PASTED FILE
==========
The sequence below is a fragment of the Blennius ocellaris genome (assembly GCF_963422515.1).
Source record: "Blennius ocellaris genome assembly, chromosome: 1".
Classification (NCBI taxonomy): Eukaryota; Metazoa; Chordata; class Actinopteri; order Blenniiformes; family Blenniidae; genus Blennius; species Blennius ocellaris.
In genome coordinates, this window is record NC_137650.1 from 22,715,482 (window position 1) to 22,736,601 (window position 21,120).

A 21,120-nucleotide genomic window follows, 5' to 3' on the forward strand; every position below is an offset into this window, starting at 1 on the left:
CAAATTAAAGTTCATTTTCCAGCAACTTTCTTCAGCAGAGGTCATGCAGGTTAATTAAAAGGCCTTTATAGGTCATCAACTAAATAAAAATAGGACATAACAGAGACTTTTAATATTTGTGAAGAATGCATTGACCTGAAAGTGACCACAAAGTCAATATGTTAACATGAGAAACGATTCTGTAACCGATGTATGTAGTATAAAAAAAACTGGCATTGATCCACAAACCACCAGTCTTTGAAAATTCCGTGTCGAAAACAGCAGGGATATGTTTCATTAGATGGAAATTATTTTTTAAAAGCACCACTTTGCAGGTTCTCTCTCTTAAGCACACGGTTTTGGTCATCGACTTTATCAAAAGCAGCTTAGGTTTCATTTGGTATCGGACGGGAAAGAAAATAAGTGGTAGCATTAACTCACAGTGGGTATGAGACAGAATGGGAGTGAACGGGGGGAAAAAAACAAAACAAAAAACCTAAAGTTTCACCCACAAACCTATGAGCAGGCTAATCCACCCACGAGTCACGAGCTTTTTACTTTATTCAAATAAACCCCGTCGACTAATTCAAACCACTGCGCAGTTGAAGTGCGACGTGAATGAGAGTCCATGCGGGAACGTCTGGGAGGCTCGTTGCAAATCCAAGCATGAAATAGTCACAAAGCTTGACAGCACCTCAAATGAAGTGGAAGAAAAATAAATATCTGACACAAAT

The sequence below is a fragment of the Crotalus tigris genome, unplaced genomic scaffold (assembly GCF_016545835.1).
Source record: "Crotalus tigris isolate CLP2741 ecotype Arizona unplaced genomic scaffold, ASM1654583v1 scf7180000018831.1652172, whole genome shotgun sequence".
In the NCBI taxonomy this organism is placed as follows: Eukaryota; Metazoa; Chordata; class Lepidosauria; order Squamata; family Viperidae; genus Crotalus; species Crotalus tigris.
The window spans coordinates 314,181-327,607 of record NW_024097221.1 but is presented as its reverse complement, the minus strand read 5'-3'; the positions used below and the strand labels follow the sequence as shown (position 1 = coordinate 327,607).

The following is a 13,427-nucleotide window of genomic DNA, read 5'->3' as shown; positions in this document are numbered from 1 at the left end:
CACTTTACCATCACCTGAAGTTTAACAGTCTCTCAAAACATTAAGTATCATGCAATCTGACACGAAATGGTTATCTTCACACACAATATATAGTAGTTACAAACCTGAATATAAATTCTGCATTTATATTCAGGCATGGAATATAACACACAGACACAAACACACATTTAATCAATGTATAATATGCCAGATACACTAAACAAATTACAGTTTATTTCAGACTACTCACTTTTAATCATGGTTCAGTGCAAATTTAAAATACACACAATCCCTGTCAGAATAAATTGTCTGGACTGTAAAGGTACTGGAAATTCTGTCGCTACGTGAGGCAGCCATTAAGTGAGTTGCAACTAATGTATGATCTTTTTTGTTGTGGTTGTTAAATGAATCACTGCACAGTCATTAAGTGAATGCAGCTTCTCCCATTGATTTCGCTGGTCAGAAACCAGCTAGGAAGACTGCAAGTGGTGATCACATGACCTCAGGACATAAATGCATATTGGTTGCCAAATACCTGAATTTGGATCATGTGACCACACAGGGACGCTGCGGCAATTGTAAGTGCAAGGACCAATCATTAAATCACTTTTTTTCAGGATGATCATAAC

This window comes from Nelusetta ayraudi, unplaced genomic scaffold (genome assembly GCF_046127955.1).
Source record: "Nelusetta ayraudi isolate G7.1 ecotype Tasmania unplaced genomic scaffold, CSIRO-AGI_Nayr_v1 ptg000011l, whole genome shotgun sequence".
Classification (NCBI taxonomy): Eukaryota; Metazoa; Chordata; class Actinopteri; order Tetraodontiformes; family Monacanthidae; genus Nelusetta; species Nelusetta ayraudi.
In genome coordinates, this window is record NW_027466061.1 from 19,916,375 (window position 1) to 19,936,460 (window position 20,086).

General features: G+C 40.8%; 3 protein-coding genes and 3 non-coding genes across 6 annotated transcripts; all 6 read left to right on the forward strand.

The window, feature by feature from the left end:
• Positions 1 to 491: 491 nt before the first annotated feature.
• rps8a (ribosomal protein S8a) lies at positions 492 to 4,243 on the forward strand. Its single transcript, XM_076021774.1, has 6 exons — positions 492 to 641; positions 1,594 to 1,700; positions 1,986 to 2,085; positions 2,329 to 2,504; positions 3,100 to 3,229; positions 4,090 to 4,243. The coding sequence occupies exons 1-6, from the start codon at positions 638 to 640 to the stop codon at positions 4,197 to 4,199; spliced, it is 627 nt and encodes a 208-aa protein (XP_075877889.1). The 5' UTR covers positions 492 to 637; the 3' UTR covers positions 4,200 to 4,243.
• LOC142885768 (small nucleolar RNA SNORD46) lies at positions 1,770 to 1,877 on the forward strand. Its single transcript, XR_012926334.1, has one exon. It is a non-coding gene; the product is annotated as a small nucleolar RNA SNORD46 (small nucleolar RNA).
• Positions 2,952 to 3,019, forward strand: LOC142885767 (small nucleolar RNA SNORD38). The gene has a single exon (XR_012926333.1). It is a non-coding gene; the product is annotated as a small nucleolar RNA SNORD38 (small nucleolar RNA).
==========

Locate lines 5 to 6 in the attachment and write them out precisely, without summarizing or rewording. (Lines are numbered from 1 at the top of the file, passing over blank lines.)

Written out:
A 21,120-nucleotide genomic window follows, 5' to 3' on the forward strand; every position below is an offset into this window, starting at 1 on the left:
CAAATTAAAGTTCATTTTCCAGCAACTTTCTTCAGCAGAGGTCATGCAGGTTAATTAAAAGGCCTTTATAGGTCATCAACTAAATAAAAATAGGACATAACAGAGACTTTTAATATTTGTGAAGAATGCATTGACCTGAAAGTGACCACAAAGTCAATATGTTAACATGAGAAACGATTCTGTAACCGATGTATGTAGTATAAAAAAAACTGGCATTGATCCACAAACCACCAGTCTTTGAAAATTCCGTGTCGAAAACAGCAGGGATATGTTTCATTAGATGGAAATTATTTTTTAAAAGCACCACTTTGCAGGTTCTCTCTCTTAAGCACACGGTTTTGGTCATCGACTTTATCAAAAGCAGCTTAGGTTTCATTTGGTATCGGACGGGAAAGAAAATAAGTGGTAGCATTAACTCACAGTGGGTATGAGACAGAATGGGAGTGAACGGGGGGAAAAAAACAAAACAAAAAACCTAAAGTTTCACCCACAAACCTATGAGCAGGCTAATCCACCCACGAGTCACGAGCTTTTTACTTTATTCAAATAAACCCCGTCGACTAATTCAAACCACTGCGCAGTTGAAGTGCGACGTGAATGAGAGTCCATGCGGGAACGTCTGGGAGGCTCGTTGCAAATCCAAGCATGAAATAGTCACAAAGCTTGACAGCACCTCAAATGAAGTGGAAGAAAAATAAATATCTGACACAAAT